However, it’s not only in California where zoning changes have been happening. In 2019, Minneapolis completely eliminated single-family zoning and off-street parking minimums to encourage more mixed-use, affordable housing, and transit-oriented developments. The same year, the state of Oregon passed a law changing single-family zoning laws to require that triplexes, duplexes, and townhomes be allowed in any residential zone where only a single-family home has been traditionally allowed, and also lowered parking requirements for new development.


Costly damage impacts from more serious storms and wilder weather is already affecting the price of property insurance.  Not only are these events more common, they’re also more costly. Whether there are hurricanes, deluges and storm surges in Florida, tornadoes in the Midwest, wildfires in the western U.S., or a train of 31 atmospheric rivers into normally placid California, developers and investors may want to pay extra attention to future inflation in insurance premiums and be aware of any natural hazards and changes in weather patterns that could hike costs in the years ahead.

According to NOAA’s National Centers for Environmental Information, while the 1980–2022 annual average of natural disasters costing over one billion was 8.1 events (adjusted for inflation), the annual average for the most recent five years (2018–2022) was 18.0 events. So far in 2023, while calculations have yet to be finalized, there are already five natural disaster events likely to exceed one billion in damage costs, including winter storms in the northeast, storms in the east and south, floods in California, and tornadoes in central and southern states.

Fortunately for investors, NOAA has a disaster and risk mapping tool to warn against areas that may incur higher insurance premiums in the years ahead.  In general, the South, Central, and Southeast regions have experienced the highest frequency and highest cost from billion-dollar disaster events. These same U.S. regions are also projected to have the most negative future impacts across several socioeconomic metrics.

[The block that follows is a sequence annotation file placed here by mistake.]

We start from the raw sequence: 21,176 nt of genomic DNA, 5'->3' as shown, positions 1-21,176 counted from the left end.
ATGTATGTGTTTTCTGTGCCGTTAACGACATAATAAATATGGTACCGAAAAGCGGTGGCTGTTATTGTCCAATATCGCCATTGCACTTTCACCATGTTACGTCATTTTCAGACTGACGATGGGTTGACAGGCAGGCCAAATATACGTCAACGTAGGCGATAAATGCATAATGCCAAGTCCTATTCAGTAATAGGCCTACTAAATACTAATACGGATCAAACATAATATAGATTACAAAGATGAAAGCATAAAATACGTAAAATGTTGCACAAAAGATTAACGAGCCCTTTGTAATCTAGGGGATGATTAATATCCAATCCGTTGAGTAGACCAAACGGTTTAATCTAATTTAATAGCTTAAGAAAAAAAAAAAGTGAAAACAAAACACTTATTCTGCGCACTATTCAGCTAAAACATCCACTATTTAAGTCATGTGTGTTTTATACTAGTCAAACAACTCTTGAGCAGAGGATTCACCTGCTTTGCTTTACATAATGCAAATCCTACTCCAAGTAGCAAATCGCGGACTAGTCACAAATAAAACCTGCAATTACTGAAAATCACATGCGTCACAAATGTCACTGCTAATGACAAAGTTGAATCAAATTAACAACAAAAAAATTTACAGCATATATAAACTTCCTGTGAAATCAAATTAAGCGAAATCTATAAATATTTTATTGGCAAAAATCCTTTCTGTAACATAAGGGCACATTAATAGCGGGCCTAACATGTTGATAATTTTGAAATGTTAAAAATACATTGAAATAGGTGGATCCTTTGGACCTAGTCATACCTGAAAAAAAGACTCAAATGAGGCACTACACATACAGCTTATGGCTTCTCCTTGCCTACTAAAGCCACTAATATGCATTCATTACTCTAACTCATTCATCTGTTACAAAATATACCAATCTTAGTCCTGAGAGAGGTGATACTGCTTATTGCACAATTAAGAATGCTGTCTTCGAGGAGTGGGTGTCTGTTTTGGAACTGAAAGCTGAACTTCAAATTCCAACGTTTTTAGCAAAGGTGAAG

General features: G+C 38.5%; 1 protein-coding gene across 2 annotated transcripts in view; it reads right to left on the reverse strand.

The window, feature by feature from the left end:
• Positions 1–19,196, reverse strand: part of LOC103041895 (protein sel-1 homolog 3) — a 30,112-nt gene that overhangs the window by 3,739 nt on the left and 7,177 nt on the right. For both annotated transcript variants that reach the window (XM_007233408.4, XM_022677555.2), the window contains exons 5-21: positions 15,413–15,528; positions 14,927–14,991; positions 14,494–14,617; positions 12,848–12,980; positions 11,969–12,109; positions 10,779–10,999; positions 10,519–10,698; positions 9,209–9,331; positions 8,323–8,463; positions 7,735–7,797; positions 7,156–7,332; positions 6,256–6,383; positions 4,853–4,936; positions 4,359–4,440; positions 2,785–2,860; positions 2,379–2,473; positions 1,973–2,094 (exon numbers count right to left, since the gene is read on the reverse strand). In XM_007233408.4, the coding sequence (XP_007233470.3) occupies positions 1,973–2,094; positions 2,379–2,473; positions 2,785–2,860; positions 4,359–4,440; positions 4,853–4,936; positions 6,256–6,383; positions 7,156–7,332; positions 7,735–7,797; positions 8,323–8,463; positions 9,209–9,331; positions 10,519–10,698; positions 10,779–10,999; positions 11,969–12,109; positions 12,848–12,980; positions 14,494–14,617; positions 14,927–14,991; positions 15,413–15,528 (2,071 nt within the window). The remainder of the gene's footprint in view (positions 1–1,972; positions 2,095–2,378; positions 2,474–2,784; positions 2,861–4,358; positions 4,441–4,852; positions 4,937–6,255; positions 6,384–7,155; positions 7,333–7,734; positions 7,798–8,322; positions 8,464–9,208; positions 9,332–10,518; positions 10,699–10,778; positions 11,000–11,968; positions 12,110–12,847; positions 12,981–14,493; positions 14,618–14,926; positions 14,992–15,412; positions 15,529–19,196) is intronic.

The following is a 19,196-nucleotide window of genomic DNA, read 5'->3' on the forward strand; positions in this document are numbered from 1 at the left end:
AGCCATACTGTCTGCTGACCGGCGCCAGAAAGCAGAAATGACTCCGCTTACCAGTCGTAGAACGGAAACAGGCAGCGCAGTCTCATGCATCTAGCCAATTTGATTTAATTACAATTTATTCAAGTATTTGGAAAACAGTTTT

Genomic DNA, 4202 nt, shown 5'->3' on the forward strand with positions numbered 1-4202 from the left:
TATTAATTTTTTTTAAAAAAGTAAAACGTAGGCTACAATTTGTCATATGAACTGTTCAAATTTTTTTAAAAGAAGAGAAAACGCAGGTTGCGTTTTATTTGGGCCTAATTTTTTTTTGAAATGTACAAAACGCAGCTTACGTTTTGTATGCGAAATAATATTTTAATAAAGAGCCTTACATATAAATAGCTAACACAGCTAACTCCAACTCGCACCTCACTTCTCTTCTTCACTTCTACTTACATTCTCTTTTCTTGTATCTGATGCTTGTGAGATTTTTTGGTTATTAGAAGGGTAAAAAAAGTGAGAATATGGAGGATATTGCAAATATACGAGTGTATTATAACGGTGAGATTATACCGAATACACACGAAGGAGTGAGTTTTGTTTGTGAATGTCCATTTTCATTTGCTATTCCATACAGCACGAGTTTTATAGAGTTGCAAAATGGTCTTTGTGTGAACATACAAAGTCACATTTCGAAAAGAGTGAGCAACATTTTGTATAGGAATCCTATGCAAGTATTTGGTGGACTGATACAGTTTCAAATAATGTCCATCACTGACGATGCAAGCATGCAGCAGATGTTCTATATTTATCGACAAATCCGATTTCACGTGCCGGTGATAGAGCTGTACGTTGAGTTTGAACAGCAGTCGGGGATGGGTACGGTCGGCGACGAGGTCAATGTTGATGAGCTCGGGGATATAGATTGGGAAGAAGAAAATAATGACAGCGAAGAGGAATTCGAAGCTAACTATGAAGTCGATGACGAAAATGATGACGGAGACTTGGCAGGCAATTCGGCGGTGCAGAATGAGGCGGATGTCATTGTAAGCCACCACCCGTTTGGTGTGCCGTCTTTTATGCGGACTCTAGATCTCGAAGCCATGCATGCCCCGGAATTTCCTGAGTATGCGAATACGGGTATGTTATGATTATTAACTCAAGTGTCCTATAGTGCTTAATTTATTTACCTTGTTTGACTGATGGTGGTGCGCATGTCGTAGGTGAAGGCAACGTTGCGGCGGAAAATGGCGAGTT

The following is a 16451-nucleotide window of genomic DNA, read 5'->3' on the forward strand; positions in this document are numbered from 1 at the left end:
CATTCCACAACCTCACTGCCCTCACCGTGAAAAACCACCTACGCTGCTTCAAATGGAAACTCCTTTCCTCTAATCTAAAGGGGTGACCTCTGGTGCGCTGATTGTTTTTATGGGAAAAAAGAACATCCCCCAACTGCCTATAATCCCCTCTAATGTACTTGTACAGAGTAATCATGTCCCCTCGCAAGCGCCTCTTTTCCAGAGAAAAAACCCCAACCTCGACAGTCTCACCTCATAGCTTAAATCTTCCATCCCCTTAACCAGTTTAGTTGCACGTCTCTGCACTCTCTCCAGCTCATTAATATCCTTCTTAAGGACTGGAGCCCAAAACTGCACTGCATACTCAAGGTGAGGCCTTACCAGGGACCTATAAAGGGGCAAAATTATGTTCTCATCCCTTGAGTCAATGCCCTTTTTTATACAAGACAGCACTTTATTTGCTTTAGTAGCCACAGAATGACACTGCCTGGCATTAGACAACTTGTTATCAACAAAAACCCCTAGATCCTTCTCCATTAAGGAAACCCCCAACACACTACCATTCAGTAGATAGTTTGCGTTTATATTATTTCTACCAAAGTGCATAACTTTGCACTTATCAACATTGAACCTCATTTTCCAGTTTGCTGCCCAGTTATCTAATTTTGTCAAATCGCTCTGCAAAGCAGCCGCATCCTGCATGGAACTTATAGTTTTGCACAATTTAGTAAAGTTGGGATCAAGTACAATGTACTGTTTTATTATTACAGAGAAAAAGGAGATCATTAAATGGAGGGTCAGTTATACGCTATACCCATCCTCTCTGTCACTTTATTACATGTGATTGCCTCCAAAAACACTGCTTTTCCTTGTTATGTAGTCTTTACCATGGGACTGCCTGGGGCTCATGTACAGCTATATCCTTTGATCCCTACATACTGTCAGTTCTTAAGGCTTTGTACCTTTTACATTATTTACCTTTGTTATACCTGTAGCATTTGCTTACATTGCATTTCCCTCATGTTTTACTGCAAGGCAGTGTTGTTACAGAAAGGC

In the real estate development world, it’s not so much what you know, but rather what you don’t know which can help sink or swim an investment.  By tracking projects proposed for development, investors can also discover timing, unit counts, sizes and bed/bath count and even planned rental ranges.  Proposed developments may also include converting obsolete uses such as older office, retail, or industrial uses to new housing.

Although individual cities and counties have planning and community development departments that track the status of projects proposed for development (with many reports easily available online), there’s no standard format among agencies.

However, there are private data companies that gather and sell this data, and usually update their databases quarterly. Once armed with the basics of these proposed projects, additional information can be gathered by contacting individual applicants.